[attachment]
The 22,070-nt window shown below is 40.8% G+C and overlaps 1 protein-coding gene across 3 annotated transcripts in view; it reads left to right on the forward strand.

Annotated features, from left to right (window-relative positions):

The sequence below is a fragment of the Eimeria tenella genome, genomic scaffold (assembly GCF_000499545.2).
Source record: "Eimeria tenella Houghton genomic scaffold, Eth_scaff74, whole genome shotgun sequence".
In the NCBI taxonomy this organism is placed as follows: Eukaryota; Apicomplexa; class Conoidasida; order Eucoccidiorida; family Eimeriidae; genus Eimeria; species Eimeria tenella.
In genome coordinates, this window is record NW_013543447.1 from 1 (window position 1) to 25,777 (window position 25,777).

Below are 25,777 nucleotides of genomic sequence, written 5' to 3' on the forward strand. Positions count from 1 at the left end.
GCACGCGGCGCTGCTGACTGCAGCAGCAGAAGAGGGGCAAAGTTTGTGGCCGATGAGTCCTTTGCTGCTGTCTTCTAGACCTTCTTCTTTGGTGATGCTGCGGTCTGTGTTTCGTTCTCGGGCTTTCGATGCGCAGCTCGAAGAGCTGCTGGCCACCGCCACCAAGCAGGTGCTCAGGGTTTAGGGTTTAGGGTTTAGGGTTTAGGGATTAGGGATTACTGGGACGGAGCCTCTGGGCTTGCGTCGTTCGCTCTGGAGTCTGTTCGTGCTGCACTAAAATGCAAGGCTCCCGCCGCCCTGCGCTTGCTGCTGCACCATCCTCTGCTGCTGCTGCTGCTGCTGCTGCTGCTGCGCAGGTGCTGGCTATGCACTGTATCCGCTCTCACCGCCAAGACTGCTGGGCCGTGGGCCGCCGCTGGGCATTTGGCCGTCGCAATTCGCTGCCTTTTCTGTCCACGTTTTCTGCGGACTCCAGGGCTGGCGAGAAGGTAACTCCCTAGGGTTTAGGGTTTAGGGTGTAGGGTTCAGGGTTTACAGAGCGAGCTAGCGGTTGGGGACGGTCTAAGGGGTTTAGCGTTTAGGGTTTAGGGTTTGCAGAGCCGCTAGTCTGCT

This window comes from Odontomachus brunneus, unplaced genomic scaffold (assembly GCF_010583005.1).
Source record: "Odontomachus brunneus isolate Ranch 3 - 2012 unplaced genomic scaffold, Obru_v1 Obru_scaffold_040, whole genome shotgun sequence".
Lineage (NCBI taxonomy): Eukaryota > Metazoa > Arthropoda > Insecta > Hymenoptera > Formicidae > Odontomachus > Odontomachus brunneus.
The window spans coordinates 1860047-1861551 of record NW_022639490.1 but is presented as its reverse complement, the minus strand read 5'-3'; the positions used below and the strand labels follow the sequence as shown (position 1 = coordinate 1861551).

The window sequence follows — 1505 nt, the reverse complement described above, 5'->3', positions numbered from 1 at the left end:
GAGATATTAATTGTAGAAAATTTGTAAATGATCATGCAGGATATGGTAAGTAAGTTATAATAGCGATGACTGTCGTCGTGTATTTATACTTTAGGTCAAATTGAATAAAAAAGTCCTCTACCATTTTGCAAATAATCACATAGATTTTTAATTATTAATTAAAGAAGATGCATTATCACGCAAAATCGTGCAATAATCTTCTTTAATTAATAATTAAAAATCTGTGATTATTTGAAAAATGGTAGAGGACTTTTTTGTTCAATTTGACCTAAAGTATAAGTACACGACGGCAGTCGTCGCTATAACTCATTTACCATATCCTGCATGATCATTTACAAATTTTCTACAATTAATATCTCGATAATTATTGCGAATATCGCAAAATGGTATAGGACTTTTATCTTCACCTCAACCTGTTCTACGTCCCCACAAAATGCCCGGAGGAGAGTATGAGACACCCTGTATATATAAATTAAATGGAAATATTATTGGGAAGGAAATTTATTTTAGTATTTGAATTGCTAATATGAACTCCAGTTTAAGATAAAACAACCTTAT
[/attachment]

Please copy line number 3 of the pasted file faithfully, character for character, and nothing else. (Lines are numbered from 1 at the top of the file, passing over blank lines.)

The sequence below is a fragment of the Eimeria tenella genome, genomic scaffold (assembly GCF_000499545.2).